Senior Projects Focus on
Turtle Research and Rescue 24 May 2003
In a collaborative partnership between Mass Audubonís Wellfleet Bay Wildlife Sanctuary and Tabor Academy along with the New England Aquarium and the Woods Hole Oceanographic Institution, students Maura Walsh and Christopher Wildman focused their senior projects on the research of threatened diamondback terrapins and the rescue and rehabilitation of endangered cold-stunned sea turtles from the beaches of Cape Cod. Friday represented the culmination of all their hard work, as Maura and Chris offered a series of oral presentations to fellow Tabor students and faculty and guests. Their project had included classroom presentations, on-site visits, hands-on field research and internship.
Maura led the morning with an overview of their interlaced turtle project and then focused on research and conservation activities associated with diamondback terrapins. She highlighted the on-going Outer Cape research program, but with emphasis on how this project might relate to the largely unknown population of terrapins in Sippican Harbor right along side the campus of Tabor Academy. Certainly, the recent oil spill in Buzzards Bay, which sent slick residue into the harbor and touched nesting beaches on Ram Island and nearby Aucoot Cove, adds urgency to this proposal to understand Taborís resident population of threatened turtles. With its Schaefer Oceanology Lab under the stewardship of director Sue Nourse, Tabor Academy has the right tools, a willing and able talent pool, and the perfect location to address these questions.
Maura then segued into the sea turtle rescue project, where a small army of Mass Audubon volunteers covers storm-tossed shorelines each fall to save tropical and sub-tropical sea turtles from certain death. The principal focus of this conservation effort is the Kempís ridley ó critically endangered and the rarest sea turtle in the world.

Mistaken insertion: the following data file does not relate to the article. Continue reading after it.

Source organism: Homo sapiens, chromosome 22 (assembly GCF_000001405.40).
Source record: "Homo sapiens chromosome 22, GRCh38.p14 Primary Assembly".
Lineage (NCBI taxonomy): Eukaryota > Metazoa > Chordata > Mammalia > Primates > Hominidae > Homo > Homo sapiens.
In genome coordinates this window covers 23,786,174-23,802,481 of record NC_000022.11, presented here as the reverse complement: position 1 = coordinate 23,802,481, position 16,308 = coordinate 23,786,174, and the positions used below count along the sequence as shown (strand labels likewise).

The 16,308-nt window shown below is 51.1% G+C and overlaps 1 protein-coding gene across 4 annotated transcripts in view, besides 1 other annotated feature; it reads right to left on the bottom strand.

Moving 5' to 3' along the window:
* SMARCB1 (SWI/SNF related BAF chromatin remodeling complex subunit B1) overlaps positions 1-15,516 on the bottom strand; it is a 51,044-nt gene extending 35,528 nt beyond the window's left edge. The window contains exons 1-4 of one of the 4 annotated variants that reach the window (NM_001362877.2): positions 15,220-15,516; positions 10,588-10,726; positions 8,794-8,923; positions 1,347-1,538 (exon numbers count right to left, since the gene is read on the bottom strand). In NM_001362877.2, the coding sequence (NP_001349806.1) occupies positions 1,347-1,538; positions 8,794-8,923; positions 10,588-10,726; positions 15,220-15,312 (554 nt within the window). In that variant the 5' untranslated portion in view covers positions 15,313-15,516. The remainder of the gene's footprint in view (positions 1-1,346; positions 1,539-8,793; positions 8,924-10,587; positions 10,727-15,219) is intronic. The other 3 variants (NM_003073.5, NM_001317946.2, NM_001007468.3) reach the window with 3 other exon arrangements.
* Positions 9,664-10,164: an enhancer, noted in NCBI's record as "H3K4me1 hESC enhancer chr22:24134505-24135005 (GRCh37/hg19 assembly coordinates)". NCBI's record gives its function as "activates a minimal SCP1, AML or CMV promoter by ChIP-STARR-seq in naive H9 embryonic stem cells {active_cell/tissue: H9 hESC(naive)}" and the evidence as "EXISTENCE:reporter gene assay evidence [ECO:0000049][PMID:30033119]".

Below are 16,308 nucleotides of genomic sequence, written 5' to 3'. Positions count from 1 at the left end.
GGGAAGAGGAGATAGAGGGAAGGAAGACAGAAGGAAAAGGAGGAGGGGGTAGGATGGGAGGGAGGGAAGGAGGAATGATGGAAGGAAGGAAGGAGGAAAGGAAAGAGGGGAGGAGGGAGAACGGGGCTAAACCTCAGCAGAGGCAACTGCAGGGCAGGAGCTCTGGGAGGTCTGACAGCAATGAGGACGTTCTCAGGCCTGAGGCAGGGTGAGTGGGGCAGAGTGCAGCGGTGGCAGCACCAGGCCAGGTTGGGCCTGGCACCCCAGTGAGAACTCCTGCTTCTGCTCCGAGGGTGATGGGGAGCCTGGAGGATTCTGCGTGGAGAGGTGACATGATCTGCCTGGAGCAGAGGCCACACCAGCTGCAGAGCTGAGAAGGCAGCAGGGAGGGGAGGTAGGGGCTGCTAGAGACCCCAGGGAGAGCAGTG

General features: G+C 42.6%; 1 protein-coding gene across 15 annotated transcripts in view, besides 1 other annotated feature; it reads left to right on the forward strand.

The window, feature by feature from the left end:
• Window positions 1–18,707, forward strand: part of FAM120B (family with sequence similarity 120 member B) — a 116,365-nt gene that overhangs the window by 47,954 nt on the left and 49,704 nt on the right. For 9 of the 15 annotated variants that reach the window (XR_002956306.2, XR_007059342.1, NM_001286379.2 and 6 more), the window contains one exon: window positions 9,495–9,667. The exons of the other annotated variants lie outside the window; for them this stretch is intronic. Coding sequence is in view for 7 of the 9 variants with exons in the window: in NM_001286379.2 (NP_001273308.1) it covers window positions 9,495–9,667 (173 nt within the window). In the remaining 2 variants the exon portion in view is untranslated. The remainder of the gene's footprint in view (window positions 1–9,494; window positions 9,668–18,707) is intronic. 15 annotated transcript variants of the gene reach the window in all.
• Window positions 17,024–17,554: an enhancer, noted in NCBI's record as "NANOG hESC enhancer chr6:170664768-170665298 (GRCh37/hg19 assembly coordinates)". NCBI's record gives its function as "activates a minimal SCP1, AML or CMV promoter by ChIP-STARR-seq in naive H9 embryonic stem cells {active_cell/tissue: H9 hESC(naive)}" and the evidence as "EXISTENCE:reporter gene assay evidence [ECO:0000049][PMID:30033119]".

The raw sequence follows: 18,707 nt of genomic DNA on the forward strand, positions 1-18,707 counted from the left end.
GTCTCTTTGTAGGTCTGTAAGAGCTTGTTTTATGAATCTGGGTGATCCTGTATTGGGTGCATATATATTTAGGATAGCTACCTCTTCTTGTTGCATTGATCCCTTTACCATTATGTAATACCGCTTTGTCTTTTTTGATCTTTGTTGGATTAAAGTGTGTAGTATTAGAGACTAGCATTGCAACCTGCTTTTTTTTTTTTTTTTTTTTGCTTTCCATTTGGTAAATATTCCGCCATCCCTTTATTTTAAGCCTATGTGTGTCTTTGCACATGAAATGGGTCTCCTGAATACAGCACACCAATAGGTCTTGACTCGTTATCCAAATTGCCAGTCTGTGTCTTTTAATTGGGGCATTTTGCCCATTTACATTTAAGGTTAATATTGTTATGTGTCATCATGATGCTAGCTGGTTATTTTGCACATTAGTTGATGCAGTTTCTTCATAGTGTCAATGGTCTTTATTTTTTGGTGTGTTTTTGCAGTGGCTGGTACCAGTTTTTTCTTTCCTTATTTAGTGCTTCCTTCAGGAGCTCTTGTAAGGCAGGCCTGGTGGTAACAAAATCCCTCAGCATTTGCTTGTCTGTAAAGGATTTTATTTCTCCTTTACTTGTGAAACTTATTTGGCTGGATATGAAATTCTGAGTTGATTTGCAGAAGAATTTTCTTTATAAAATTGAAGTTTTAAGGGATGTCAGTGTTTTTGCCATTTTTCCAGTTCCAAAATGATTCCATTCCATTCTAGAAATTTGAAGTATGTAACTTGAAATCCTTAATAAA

Chris took Mauraís hand off and explained the details of sea turtle rescues, including its three main phases: emergency recovery from the beach led by Mass Audubonís Wellfleet Bay Sanctuary, intensive medical care at Bostonís New England Aquarium, and then the long-term rehabilitative process before release back into the wild, as exemplified in this project by Woods Hole. The documentary book accompanying their presentations illustrates Chris and Mauraís specially designed rehab tanks, which could be included in Taborís new marine science center and provide rehabilitative space for several Kempís ridley sea turtles each year. These would not only offer rescue facilities to a critically endangered animal but also hands-on marine research experience for a new generation of oceanographers.
To augment presentations that were already exceptional and brimmed with passion for the project and its underlying mission, Maura and Chris brought along some research subjects into the lecture room. And, as is their way, the turtles electrified the audience. Students and teachers alike found them irresistible.
So, the Terrapin Diary gives a decided two-forelimbs-up review to Maura and Chris for an outstanding senior project, which has the potential for enhancing the educational experience of generations of Tabor students while improving the survival chances for threatened and endangered species in Tabor Academyís backyard. Not a bad impact to create in oneís senior year.